OREALD.COM - An Old Electronic Library
eng: a b c d e f g h i j k l m n o p q r s t u v w x y z

Reign of George II. (Continued.) page 7

Pages: 1 2 3 4 5 6 <7> 8 9 10 11

Meanwhile, in the camp of the allies at Hanau, not merely this treaty had been in agitation, but councils of war were held for the prosecution of the campaign. Prince Charles of Lorraine and count Khevenhöller were present, and the arguments of Stair, that the enemy should be briskly pursued, for a time prevailed. The battle of Dettingen had raised the expectations of the allies to a high pitch, and accordingly both the king of England and the prince of Lorraine crossed the Rhine, and took up their separate positions on the left bank of that river, George at Worms and the prince near Breisach. There, however, the difference of councils again prevailed. Stair urged active advance on the French, the German generals advised delay, considering the season too far spent, or the French too strong for any decided advantage over them. This threw Stair into the most violent anger. He complained loudly of the continual disregard of his advice, and he proceeded so far as to address a memorial to the king, asserting that everything was sacrificed to Hanoverian councils, and tendering his resignation. This was immediately accepted, the king showing his indignation at the language of the memorial. The duke of Marlborough, second in command, and other English officers, however, shared the sentiments of Stair, and threw up their commissions in avowed disgust at the selfishness and overbearing conduct, as well as slowness, of the Hanoverian generals, who were all-powerful with the king. These officers hastened home in high dudgeon, and the king did not stay long after them. In this confusion the campaign closed, and the British troops were sent again into Flanders for the winter.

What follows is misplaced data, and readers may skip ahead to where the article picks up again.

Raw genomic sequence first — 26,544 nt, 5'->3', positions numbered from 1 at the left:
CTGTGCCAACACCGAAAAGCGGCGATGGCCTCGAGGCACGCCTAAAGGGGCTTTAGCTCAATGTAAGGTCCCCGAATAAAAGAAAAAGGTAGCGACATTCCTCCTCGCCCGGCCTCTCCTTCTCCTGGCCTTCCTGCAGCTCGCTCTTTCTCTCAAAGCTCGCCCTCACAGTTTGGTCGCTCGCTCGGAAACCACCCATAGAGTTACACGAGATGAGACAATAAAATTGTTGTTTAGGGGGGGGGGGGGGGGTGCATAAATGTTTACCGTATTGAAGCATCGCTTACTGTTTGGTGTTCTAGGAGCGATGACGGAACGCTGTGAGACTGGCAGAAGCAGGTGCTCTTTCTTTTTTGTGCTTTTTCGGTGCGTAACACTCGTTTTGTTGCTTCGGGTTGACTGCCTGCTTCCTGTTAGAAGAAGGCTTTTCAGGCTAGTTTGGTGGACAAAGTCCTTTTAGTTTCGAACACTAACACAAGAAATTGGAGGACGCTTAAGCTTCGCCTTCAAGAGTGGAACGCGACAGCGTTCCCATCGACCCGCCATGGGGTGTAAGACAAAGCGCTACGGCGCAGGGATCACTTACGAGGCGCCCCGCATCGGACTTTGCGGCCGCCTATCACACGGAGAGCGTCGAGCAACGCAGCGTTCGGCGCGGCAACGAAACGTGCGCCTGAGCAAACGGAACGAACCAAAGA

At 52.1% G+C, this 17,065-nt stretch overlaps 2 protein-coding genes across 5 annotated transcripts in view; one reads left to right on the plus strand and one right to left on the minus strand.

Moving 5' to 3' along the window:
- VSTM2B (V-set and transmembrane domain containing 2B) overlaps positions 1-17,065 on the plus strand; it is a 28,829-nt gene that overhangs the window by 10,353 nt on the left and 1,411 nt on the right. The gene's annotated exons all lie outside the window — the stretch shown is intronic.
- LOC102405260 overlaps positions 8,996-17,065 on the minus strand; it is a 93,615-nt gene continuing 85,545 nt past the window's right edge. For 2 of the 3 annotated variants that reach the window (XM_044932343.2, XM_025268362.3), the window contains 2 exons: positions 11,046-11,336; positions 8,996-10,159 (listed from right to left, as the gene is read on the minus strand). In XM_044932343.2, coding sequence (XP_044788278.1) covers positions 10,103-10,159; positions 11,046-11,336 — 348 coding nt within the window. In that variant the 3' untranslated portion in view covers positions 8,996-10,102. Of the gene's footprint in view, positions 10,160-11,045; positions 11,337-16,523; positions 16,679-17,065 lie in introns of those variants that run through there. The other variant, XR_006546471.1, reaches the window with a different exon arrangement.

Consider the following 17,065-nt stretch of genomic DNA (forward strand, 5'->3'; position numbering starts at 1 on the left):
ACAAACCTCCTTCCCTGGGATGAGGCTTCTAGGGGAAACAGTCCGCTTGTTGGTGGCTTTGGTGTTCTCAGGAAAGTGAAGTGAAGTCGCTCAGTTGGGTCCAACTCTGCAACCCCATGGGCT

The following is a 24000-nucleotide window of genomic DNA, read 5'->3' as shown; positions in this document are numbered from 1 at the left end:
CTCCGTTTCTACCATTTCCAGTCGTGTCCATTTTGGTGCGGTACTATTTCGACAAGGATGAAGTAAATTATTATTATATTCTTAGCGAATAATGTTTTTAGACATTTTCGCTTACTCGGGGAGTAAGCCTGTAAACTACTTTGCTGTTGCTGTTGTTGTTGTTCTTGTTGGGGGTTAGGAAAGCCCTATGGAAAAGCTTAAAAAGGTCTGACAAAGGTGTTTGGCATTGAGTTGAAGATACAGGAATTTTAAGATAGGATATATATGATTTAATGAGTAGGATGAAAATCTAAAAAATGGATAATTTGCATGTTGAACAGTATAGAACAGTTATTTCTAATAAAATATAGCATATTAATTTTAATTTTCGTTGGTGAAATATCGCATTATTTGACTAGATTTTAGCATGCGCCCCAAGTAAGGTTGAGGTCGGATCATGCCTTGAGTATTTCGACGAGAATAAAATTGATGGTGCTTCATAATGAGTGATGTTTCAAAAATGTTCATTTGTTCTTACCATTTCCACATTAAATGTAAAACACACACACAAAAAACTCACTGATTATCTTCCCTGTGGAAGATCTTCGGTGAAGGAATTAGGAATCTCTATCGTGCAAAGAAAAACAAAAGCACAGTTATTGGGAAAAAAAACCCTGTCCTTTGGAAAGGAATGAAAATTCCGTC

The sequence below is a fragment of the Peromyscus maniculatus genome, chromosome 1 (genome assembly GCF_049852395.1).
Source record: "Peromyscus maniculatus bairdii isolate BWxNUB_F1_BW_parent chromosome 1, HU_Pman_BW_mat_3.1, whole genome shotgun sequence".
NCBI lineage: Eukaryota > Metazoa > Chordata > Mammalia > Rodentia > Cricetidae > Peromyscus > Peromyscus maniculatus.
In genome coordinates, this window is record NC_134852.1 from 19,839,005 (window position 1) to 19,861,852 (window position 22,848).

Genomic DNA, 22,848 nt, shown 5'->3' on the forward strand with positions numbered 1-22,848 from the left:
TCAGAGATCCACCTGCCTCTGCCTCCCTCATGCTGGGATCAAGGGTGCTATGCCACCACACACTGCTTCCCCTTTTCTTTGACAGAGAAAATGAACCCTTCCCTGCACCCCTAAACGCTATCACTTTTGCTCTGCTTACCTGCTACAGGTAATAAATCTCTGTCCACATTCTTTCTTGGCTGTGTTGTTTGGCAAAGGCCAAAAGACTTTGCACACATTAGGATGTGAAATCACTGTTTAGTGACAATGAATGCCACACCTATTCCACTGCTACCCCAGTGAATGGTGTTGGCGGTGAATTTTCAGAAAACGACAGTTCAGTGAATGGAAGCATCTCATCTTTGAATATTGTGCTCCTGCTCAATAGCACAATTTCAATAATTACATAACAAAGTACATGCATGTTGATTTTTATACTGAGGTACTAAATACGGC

Before quitting Germany, however, George had signed a treaty betwixt himself, Austria, and Sardinia, in which Italian affairs were determined. The Spaniards under count Gages and the infant Don Philip had made some attempts against the Austrians in Italy, but with little effect. By the present treaty, signed at Worms on the 13th of September, the king of Sardinia engaged to assist the allies with forty-five thousand men, and to renounce his pretensions to the Milanese, on condition that he should command the allied army in Italy in person, should receive the cession of Vigevenasco and the other districts from Austria, and a yearly subsidy of two hundred thousand pounds from England. This was also negotiated by lord Carteret on the part of king George, and without much reference to the ministers in England, who, on receiving the treaty, expressed much dissatisfaction, but, as it was signed, they let it pass. But there was another and separate convention, by which George agreed to grant the queen of Hungary a subsidy of three hundred thousand pounds per annum, not only during the war, but as long as the necessity of her affairs required it. This not being signed, the English ministers refused to assent to it, and it remained unratified.